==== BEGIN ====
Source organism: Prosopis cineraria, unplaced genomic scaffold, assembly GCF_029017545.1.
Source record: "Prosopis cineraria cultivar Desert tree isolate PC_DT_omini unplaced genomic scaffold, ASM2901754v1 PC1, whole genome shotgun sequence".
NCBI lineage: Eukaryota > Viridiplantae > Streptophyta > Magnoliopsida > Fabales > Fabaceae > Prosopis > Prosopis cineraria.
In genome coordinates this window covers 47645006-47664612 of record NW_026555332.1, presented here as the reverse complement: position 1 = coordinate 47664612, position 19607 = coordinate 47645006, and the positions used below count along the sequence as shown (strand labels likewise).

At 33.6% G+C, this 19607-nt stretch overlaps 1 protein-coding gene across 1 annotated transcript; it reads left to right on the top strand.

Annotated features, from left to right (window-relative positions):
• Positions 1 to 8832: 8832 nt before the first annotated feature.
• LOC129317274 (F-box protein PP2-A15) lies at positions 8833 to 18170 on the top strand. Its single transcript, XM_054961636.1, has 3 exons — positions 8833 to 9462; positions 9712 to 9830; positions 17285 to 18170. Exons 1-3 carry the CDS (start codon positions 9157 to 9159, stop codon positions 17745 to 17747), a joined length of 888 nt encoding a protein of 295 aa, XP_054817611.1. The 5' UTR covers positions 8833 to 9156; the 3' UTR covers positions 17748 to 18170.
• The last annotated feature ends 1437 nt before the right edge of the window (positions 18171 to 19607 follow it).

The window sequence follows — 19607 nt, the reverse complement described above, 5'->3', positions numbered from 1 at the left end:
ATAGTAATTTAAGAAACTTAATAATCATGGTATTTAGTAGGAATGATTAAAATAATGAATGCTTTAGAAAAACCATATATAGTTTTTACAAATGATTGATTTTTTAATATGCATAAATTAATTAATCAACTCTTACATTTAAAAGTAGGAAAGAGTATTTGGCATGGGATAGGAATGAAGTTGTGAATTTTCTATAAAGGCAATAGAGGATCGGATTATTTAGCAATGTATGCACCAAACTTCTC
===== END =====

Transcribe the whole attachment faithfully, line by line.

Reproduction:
Source organism: Prosopis cineraria, unplaced genomic scaffold, assembly GCF_029017545.1.
Source record: "Prosopis cineraria cultivar Desert tree isolate PC_DT_omini unplaced genomic scaffold, ASM2901754v1 PC1, whole genome shotgun sequence".
NCBI lineage: Eukaryota > Viridiplantae > Streptophyta > Magnoliopsida > Fabales > Fabaceae > Prosopis > Prosopis cineraria.
In genome coordinates this window covers 47645006-47664612 of record NW_026555332.1, presented here as the reverse complement: position 1 = coordinate 47664612, position 19607 = coordinate 47645006, and the positions used below count along the sequence as shown (strand labels likewise).

At 33.6% G+C, this 19607-nt stretch overlaps 1 protein-coding gene across 1 annotated transcript; it reads left to right on the top strand.

Annotated features, from left to right (window-relative positions):
• Positions 1 to 8832: 8832 nt before the first annotated feature.
• LOC129317274 (F-box protein PP2-A15) lies at positions 8833 to 18170 on the top strand. Its single transcript, XM_054961636.1, has 3 exons — positions 8833 to 9462; positions 9712 to 9830; positions 17285 to 18170. Exons 1-3 carry the CDS (start codon positions 9157 to 9159, stop codon positions 17745 to 17747), a joined length of 888 nt encoding a protein of 295 aa, XP_054817611.1. The 5' UTR covers positions 8833 to 9156; the 3' UTR covers positions 17748 to 18170.
• The last annotated feature ends 1437 nt before the right edge of the window (positions 18171 to 19607 follow it).

The window sequence follows — 19607 nt, the reverse complement described above, 5'->3', positions numbered from 1 at the left end:
ATAGTAATTTAAGAAACTTAATAATCATGGTATTTAGTAGGAATGATTAAAATAATGAATGCTTTAGAAAAACCATATATAGTTTTTACAAATGATTGATTTTTTAATATGCATAAATTAATTAATCAACTCTTACATTTAAAAGTAGGAAAGAGTATTTGGCATGGGATAGGAATGAAGTTGTGAATTTTCTATAAAGGCAATAGAGGATCGGATTATTTAGCAATGTATGCACCAAACTTCTC